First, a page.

Wednesday, April 13, 2022

           In some Bibles, Psalm 70 is called a petition.  And it is.  By my count, there are at least nine different petitions or pleas in this one chapter.  David was asking the LORD to go to work on his behalf.  Every plea is asking God to do for us what we are powerless to do for ourselves.  It was like David was saying, “Lord, you have to take action.  I am powerless and helpless.”  His pleas many, many years ago are the same pleas we have today—to be delivered from sin, ruin and anyone who means us harm or even Satan himself.  There is a sense of urgency in this Psalm.  We read words like “hasten,” “quickly,” and “do not delay.”  We often pray with urgency—when we’re sick, when we’re struggling or when we experience guilt over something we’ve done or left undone. 
            David’s first plea was simply for God to save him.  Our relationship with the Lord begins in the same way—save me.  Only two words but they change everything about today and tomorrow.  During Holy Week, we often think about salvation.  We think about all that God did to save us and to set us free from sin, ruin and even Satan’s clutches.  God looked upon the world through the eyes of love and mercy and came to the world to save us when we could not save ourselves.  Jesus’ mission can be summarized with two similar words—save us. 
            In verse 4, David prayed that he and others would rejoice and be glad in the LORD as they sought Him.  There is no lasting joy apart from the LORD.  There is no peace apart from Him.  This shepherd man after God’s own heart teaches us that life is about exalting God and glorifying God with our choices and decisions.  Jesus came to bring glory to the Father.  In the Garden of Gethsemane, the Son of God relinquished His will in favor of the Father’s will.  On the cross, when Jesus could have called legions of angels to fight for Him, He chose to stay on the cross...high and lifted up.  Indeed, from the cross, Jesus prayed, “Father, forgive them.”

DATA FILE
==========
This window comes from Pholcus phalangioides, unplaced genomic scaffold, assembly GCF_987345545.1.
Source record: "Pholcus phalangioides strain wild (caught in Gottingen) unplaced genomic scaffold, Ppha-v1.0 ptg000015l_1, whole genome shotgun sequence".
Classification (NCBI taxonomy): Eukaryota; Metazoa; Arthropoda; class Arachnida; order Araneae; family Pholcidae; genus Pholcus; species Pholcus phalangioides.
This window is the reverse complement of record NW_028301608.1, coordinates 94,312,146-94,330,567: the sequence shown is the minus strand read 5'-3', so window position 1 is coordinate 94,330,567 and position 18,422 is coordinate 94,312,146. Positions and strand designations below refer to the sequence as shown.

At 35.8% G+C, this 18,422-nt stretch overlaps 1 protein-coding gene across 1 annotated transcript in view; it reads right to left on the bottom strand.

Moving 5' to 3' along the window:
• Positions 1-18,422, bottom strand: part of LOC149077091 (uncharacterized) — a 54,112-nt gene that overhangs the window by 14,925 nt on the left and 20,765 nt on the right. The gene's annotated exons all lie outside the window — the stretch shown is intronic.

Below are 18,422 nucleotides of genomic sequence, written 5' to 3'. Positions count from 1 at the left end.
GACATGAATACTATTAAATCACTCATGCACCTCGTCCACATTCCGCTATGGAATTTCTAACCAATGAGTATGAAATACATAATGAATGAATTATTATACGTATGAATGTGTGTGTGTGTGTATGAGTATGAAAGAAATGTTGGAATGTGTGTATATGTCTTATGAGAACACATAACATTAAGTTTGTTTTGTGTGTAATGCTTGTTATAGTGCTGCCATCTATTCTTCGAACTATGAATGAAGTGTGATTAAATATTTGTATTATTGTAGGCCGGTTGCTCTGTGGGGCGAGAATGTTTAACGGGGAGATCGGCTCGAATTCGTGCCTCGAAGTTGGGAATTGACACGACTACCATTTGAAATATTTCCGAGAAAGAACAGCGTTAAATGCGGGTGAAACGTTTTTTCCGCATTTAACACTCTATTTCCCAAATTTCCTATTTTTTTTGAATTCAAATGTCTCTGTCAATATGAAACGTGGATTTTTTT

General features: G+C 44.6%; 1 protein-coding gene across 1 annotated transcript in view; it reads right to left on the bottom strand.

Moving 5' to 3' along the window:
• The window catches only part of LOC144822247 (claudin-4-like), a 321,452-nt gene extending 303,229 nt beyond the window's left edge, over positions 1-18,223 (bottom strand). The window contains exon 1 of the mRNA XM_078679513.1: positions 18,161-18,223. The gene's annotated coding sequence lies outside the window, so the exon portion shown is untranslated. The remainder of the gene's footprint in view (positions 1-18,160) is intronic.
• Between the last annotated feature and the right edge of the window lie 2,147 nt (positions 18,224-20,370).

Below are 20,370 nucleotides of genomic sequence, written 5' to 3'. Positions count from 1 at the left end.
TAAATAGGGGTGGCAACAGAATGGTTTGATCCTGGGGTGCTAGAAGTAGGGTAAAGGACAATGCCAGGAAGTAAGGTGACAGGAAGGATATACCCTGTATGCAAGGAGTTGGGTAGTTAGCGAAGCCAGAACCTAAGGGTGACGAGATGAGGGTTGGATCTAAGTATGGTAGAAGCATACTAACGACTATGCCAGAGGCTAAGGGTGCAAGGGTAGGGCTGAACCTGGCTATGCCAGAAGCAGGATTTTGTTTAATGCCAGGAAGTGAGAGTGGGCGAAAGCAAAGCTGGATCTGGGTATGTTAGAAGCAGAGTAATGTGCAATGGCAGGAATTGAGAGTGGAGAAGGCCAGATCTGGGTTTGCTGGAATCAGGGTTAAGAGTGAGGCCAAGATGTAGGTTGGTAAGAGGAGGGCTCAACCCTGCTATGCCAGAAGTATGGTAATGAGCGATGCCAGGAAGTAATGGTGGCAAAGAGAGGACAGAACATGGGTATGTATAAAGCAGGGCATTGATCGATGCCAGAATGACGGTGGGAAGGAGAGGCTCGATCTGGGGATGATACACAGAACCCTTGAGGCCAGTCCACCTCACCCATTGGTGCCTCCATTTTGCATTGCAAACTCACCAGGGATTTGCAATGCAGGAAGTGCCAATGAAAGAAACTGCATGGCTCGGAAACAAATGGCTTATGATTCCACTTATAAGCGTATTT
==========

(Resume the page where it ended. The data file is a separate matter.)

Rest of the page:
On this Wednesday, we are inclined to echo the words of verse five—we are poor and needy.  Poor in spirit and needy in our sinfulness.  The Lord is our deliverer, David wrote.  On Palm Sunday, we celebrate Jesus’ triumphal entry into Jerusalem.  And today we pray for Him to enter our hearts and enter into our humble and sinful state and to deliver us from sin, shame and guilt.  He can be our deliverer because He is the Lord.  We do not make Jesus Lord, God already has. We simply submit to His lordship over our times and lives.
            We said that David wrote with urgency as the Holy Spirit inspired him to compose Psalm 70.  And our business with the Lord is always urgent.  We cannot delay in seeking the Lord.  It is a daily, even moment-by-moment undertaking.  The late UCLA basketball coach John Wooden often said “be quick but don’t hurry.”  His message was to be quick to attend to the important things but do not hurry or rush to get through them.  Enjoy the Lord in those times and let God be with you.  May we not delay our pursuit of the Lord.  Martyn Lloyd-Jones once wrote, “We are all one in sin, one in failure, one in hopelessness, one in need of the Lord Jesus Christ and His great salvation.”  David knew this.  And centuries later, David is still teaching this truth to us in this great Psalm.  Today, we bring our neediness and hopelessness to the Lord for His grace and attention.
            Martyn Lloyd-Jones would also write that the great need of mankind is to be humbled.  Humbling is essential before God is able to do anything with us.  This week, perhaps unlike any other week of the year, humbles us and crushes us as we give thought to how we got to where we are.  And in spite of our wickedness, Christ came to us so that we might be with Him.  Have a great Wednesday!  Make plans to join us daily at noon for worship this week, Maundy Thursday at 7:00pm, our Sunrise Worship at Midway at 7:00am on Easter and Easter Worship at 10:55am.    

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